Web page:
EAST PROVIDENCE — On the heels of public pronouncements by members of the administration, including Mayor Bob DaSilva, the East Providence City Council gave strong indication it was readying to …
EAST PROVIDENCE — On the heels of public pronouncements by members of the administration, including Mayor Bob DaSilva, the East Providence City Council gave strong indication it was readying to revoke the operations license for the embattled Rumford Motor Inn, located on 400 Newport Ave.
The Council did so at its meeting Tuesday night, Nov. 21. The body voted to authorize the office of City Solicitor Michael Marcello to expedite the process to conduct a "show-cause" hearing for the Inn.
Among its duties, the Council sits as the city's licensing board.
For over four decades considered a nuisance by residents in the surrounding neighborhoods, in recent years, according to figures provided by the East Providence Police Department, the Inn has become an even more concentrated spot for illegal behaviors such as narcotics use and distribution, prostitution and violent crimes.
The current focus on the business came after a Providence man was arrested for his alleged role in a robbery ring in the area that occurred on an around November 12.
It was at that time that DaSilva said his administration would work with the Council to revoke the Inn's licenses while insisting any future business refrain from the short-stay model.
Speaking about the situation at the Tuesday Council forum, EPPD Chief Chris Francesconi said the administration has been "very direct" about the business ceasing to be an inn.
Francesconi said as well the "message from the administration is the continued use of this building as a short-term motel is going to end in some form."
Francesconi also took the opportunity to clarify remarks he made at a November 15 press conference announcing the arrest of one of the suspects in the thefts who was found to be staying at the Inn.
Francesconi said by "no means was it my intention to imply it was the residents' fault that their cars or houses broken into." He added the suspect arrested, 37-year-old Nelson Wilson, one of "probably more to be held accountable."
Captain Michael Rapoza, the EPPD's Services Division Commander/Public Information Officer, also testified Tuesday, providing the Council with some key data in a powerpoint presentation (see photos or attachment).
Of note, over the last decade the EPPD has responded to nearly 2,220 calls to the Rumford Motor Inn. Those figures date back to 2013 and include this year up to November 15. Over 200 arrests have been made during that time.
Rapoza stated known gang members and violent offenders have been found at the Inn by responding officers over the years.
More recently, he said something that is not common in the northeast, the use of crystal methamphetamine, has increased. Rapoza said as opposed to other drug users, those on crystal-meth are "very violent when seeking their high."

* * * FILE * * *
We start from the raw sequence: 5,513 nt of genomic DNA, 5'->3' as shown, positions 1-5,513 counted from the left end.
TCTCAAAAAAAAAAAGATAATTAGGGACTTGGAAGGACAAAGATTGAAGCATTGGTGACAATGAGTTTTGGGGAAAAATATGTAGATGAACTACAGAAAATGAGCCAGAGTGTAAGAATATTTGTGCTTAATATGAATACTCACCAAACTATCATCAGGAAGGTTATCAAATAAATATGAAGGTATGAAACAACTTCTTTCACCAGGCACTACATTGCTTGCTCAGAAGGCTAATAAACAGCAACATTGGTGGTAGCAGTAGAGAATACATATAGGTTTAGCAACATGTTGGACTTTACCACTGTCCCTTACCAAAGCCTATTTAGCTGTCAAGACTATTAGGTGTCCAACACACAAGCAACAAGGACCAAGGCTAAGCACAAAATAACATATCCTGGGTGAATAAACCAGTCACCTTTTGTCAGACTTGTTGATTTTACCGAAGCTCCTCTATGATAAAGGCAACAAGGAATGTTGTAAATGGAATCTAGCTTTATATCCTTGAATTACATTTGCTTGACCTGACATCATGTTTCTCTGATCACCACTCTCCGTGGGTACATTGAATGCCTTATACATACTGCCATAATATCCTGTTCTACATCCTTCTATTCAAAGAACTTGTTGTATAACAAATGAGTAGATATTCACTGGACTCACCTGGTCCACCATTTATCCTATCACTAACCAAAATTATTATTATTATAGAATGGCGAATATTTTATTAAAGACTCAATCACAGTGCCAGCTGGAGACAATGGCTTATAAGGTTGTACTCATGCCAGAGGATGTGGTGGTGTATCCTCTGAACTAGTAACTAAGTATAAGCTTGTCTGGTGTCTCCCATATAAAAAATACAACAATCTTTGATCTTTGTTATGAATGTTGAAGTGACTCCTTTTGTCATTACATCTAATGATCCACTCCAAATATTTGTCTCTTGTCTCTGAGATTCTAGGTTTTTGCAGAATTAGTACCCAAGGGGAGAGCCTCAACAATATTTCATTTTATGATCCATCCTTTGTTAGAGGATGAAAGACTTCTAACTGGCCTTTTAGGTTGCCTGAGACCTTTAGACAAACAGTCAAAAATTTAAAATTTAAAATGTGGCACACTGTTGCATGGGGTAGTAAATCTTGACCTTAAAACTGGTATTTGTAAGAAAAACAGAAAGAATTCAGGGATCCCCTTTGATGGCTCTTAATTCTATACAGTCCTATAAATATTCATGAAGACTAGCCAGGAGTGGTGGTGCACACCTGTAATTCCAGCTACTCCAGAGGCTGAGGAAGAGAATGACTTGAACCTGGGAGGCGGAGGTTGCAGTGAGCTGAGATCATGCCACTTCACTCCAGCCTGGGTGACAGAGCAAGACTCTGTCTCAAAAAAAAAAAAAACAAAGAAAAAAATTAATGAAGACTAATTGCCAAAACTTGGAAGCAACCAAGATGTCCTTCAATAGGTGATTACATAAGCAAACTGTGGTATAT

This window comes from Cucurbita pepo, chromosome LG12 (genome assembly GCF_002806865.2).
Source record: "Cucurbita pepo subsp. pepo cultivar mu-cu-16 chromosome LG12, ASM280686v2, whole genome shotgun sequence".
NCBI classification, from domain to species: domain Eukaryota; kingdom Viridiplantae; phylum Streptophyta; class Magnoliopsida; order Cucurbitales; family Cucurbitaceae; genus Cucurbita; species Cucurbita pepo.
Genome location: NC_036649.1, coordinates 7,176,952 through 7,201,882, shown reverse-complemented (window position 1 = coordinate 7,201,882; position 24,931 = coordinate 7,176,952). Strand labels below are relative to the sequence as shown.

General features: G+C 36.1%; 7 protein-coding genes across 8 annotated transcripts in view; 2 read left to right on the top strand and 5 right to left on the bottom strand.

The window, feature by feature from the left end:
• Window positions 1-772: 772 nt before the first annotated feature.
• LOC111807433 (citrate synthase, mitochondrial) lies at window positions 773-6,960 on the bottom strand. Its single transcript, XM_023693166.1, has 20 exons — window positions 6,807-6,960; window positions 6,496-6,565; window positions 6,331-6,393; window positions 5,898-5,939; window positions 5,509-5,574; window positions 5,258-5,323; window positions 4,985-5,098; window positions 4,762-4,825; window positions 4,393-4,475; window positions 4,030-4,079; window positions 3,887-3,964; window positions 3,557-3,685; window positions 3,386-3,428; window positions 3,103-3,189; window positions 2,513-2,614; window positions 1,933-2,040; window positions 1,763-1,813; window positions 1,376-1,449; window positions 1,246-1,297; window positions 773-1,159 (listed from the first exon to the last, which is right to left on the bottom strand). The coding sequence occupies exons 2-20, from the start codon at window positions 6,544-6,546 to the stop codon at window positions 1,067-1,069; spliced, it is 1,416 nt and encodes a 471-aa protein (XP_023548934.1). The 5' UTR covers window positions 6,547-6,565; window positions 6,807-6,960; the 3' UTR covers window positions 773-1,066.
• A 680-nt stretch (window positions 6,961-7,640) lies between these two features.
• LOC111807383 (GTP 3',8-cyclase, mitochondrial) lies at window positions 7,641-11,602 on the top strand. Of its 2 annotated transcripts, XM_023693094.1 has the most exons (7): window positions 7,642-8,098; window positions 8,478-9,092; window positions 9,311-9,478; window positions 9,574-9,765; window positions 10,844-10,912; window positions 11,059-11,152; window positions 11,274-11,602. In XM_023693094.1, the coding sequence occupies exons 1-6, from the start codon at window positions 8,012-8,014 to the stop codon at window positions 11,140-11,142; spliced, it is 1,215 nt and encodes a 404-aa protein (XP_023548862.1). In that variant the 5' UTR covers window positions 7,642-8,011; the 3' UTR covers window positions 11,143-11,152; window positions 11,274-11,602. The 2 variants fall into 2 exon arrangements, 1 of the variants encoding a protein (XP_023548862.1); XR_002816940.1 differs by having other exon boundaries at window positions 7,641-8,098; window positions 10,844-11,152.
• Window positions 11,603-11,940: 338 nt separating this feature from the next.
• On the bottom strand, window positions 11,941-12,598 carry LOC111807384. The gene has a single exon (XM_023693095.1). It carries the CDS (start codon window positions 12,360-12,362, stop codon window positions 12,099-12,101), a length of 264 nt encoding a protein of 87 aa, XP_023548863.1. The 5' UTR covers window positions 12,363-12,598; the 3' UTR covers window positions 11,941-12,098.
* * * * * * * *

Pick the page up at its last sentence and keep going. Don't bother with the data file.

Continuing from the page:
"We're not dealing with normal people on a vacation just renting a room to visit the area," Rapoza added of the Inn's general clientele.
He continued, those providing the contraband are not "kids selling nickel bags of marijuana."
To further his point, Rapoza said "it's very well known" in the area drug user community that the Rumford Motor Inn is a "cheap place to stay at night and to get quick access to narcotics."
Another incident broached earlier during the Council meeting by a neighborhood resident and acknowledged by police was the discharge of a firearm on the property.
Raposa said at around 5 a.m. one recent morning and after a verbal disturbance in a surrounding community, a suspect drove to the Inn and fired several rounds at the building into a room where his antagonist was staying.
Asked by members of the Council, including Ward 1 rep Frank Rego in whose district the Inn is located, if there was enough evidence to pursue a show-cause hearing, Marcello said he believed there was.
The solicitor noted the need to follow procedures in an exacting way so as to allow any decision made be able to withstand future legal scrutiny.
Marcello said the proprietors must be given "fair notice" and the opportunity to defend themselves. He also said it would benefit the revocation process if numerous abutters to the Inn testified at the hearing.
The soonest, most reasonable date to conduct the show-cause hearing would likely be the Council's last scheduled forum of the calendar year on Tuesday, Dec. 19.
Council President and At-Large member Bob Rodericks said while most would like the hearing to take place as soon as possible, he urged all involved on the city side to "do this the right way and make sure it's permanent."
Ward 2 Councilor Anna Sousa took the opportunity to express her support, but also said it was "disturbing" the situation had to reach such an extreme extent for it to take on urgency.
Sousa said it was incumbent on the department and the administration to make the Council, as the licensing board, aware of any business acting in such adverse fashion on a more regular basis so it could act expeditiously in the future.